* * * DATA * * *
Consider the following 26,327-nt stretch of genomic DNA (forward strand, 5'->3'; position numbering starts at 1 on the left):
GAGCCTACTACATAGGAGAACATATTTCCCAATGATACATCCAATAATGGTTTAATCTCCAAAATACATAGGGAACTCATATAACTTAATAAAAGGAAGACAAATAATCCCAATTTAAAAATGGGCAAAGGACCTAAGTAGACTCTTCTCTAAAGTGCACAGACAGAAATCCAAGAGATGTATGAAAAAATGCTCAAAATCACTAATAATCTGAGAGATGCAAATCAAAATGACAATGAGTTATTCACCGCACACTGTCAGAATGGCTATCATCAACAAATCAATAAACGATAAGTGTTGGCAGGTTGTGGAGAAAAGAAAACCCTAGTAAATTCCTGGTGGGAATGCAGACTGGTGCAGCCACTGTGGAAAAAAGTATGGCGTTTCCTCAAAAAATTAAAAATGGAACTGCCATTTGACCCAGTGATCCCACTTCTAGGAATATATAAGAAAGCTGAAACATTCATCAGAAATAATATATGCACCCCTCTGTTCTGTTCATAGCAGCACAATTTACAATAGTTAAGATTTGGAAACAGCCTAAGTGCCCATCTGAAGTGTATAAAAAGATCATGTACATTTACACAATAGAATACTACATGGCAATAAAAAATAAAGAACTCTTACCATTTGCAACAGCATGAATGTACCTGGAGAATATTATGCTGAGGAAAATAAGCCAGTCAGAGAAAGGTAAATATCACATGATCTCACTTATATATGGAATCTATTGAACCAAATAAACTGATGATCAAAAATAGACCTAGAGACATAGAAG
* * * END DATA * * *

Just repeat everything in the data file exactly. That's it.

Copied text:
Consider the following 26,327-nt stretch of genomic DNA (forward strand, 5'->3'; position numbering starts at 1 on the left):
GAGCCTACTACATAGGAGAACATATTTCCCAATGATACATCCAATAATGGTTTAATCTCCAAAATACATAGGGAACTCATATAACTTAATAAAAGGAAGACAAATAATCCCAATTTAAAAATGGGCAAAGGACCTAAGTAGACTCTTCTCTAAAGTGCACAGACAGAAATCCAAGAGATGTATGAAAAAATGCTCAAAATCACTAATAATCTGAGAGATGCAAATCAAAATGACAATGAGTTATTCACCGCACACTGTCAGAATGGCTATCATCAACAAATCAATAAACGATAAGTGTTGGCAGGTTGTGGAGAAAAGAAAACCCTAGTAAATTCCTGGTGGGAATGCAGACTGGTGCAGCCACTGTGGAAAAAAGTATGGCGTTTCCTCAAAAAATTAAAAATGGAACTGCCATTTGACCCAGTGATCCCACTTCTAGGAATATATAAGAAAGCTGAAACATTCATCAGAAATAATATATGCACCCCTCTGTTCTGTTCATAGCAGCACAATTTACAATAGTTAAGATTTGGAAACAGCCTAAGTGCCCATCTGAAGTGTATAAAAAGATCATGTACATTTACACAATAGAATACTACATGGCAATAAAAAATAAAGAACTCTTACCATTTGCAACAGCATGAATGTACCTGGAGAATATTATGCTGAGGAAAATAAGCCAGTCAGAGAAAGGTAAATATCACATGATCTCACTTATATATGGAATCTATTGAACCAAATAAACTGATGATCAAAAATAGACCTAGAGACATAGAAG